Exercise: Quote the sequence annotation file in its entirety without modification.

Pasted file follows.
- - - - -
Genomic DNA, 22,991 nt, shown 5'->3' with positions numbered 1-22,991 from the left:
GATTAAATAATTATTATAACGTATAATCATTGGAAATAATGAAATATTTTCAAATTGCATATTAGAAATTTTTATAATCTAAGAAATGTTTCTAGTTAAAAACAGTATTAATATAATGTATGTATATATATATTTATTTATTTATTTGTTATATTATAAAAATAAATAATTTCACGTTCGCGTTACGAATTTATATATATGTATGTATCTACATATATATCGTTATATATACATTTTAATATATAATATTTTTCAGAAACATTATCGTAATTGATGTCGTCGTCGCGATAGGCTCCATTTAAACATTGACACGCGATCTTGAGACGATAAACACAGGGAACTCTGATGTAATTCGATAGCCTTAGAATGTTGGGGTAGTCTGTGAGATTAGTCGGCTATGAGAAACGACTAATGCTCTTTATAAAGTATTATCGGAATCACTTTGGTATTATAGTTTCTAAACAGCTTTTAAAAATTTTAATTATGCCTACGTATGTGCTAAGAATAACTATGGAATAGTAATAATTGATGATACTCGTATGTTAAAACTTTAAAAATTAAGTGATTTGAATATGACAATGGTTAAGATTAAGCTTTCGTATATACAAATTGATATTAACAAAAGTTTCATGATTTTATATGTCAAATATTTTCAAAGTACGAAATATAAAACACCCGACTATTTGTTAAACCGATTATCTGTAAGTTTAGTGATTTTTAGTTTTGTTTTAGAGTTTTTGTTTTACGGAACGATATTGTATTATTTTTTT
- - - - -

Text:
Genomic DNA, 22,991 nt, shown 5'->3' with positions numbered 1-22,991 from the left:
GATTAAATAATTATTATAACGTATAATCATTGGAAATAATGAAATATTTTCAAATTGCATATTAGAAATTTTTATAATCTAAGAAATGTTTCTAGTTAAAAACAGTATTAATATAATGTATGTATATATATATTTATTTATTTATTTGTTATATTATAAAAATAAATAATTTCACGTTCGCGTTACGAATTTATATATATGTATGTATCTACATATATATCGTTATATATACATTTTAATATATAATATTTTTCAGAAACATTATCGTAATTGATGTCGTCGTCGCGATAGGCTCCATTTAAACATTGACACGCGATCTTGAGACGATAAACACAGGGAACTCTGATGTAATTCGATAGCCTTAGAATGTTGGGGTAGTCTGTGAGATTAGTCGGCTATGAGAAACGACTAATGCTCTTTATAAAGTATTATCGGAATCACTTTGGTATTATAGTTTCTAAACAGCTTTTAAAAATTTTAATTATGCCTACGTATGTGCTAAGAATAACTATGGAATAGTAATAATTGATGATACTCGTATGTTAAAACTTTAAAAATTAAGTGATTTGAATATGACAATGGTTAAGATTAAGCTTTCGTATATACAAATTGATATTAACAAAAGTTTCATGATTTTATATGTCAAATATTTTCAAAGTACGAAATATAAAACACCCGACTATTTGTTAAACCGATTATCTGTAAGTTTAGTGATTTTTAGTTTTGTTTTAGAGTTTTTGTTTTACGGAACGATATTGTATTATTTTTTT